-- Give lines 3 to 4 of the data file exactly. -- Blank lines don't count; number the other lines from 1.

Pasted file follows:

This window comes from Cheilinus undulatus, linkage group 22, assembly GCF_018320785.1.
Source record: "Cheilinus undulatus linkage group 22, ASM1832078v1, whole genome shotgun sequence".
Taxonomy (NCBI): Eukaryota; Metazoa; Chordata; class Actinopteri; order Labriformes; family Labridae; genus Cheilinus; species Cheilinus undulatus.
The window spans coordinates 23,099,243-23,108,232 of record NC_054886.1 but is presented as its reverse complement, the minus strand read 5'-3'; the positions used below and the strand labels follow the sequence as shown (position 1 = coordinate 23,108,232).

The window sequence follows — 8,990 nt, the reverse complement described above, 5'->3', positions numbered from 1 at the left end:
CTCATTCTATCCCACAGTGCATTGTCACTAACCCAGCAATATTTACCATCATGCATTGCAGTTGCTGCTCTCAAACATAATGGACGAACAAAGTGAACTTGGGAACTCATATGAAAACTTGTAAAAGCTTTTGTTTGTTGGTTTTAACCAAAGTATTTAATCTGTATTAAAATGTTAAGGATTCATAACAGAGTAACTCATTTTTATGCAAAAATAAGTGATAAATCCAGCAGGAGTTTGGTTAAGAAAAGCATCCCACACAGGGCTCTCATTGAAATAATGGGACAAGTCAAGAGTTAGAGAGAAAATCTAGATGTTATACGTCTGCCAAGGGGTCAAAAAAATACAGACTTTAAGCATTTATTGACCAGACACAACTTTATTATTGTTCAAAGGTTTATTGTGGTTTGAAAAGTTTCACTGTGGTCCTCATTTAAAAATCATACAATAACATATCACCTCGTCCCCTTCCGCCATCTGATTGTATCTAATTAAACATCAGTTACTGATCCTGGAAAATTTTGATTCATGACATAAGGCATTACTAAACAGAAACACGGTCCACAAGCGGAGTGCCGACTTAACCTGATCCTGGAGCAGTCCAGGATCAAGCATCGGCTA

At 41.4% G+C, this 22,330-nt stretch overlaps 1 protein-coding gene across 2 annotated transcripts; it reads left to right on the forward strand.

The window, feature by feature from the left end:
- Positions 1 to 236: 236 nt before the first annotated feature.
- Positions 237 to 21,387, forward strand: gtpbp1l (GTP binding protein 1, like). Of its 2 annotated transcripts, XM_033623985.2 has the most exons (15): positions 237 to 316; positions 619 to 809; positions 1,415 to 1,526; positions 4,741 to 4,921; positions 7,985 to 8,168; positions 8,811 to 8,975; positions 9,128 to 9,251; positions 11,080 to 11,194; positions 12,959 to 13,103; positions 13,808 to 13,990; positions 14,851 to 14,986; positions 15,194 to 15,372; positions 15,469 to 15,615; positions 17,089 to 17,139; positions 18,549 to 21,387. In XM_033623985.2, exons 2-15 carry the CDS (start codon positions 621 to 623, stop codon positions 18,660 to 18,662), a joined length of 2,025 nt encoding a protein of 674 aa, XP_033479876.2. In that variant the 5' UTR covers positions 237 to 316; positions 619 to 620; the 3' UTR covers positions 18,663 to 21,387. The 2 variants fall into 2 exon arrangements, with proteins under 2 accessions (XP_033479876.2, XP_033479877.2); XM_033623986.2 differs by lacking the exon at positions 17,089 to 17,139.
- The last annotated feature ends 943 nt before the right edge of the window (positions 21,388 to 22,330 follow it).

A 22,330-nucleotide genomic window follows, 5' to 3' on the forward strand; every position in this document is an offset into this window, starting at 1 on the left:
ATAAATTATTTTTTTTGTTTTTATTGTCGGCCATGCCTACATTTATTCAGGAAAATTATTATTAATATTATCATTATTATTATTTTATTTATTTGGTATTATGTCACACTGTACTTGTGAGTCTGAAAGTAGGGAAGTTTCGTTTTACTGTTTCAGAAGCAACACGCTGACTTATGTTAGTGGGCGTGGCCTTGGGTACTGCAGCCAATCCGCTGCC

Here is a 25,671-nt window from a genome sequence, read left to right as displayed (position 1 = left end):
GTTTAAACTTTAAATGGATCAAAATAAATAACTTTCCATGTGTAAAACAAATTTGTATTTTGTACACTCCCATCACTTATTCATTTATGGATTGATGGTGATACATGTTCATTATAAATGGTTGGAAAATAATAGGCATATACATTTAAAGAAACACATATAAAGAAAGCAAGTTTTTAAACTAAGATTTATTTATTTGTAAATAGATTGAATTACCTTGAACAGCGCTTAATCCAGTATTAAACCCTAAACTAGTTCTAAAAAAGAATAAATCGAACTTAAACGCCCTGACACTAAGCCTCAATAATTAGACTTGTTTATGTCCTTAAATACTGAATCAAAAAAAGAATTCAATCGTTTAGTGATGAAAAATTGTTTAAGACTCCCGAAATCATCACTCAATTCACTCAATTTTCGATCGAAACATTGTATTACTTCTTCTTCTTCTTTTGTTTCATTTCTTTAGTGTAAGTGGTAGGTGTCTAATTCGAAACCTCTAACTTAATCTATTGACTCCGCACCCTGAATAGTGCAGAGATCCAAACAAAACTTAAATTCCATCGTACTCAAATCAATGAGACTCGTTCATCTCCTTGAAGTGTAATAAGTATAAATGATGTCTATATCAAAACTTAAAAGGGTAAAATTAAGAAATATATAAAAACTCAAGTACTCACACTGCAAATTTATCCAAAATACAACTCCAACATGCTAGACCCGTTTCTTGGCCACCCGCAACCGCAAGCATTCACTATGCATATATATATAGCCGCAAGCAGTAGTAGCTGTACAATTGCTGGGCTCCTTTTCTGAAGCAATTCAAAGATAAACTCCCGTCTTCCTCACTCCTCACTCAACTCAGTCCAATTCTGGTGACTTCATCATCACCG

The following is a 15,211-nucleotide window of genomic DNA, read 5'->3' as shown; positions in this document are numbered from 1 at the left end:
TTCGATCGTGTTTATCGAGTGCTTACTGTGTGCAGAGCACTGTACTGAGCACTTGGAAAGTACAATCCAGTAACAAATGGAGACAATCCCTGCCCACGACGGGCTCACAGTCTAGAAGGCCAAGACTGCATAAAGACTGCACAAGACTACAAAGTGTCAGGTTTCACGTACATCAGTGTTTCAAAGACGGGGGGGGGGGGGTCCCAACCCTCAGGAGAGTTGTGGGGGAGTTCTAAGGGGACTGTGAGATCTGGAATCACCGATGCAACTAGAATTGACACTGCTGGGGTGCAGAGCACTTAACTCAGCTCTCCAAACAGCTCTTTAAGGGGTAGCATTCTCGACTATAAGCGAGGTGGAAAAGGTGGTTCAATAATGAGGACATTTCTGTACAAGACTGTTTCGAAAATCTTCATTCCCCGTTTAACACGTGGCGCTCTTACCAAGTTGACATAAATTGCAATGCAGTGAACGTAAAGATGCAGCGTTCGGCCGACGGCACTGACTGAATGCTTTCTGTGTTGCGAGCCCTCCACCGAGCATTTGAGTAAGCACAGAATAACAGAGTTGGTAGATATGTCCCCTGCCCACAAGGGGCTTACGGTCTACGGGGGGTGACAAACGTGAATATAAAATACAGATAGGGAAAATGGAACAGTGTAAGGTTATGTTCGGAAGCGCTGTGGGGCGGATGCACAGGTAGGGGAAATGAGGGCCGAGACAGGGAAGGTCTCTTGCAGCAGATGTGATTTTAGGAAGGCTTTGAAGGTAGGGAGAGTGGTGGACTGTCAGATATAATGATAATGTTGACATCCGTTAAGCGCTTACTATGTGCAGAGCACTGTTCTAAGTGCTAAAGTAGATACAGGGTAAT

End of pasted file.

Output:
Taxonomy (NCBI): Eukaryota; Metazoa; Chordata; class Actinopteri; order Labriformes; family Labridae; genus Cheilinus; species Cheilinus undulatus.
The window spans coordinates 23,099,243-23,108,232 of record NC_054886.1 but is presented as its reverse complement, the minus strand read 5'-3'; the positions used below and the strand labels follow the sequence as shown (position 1 = coordinate 23,108,232).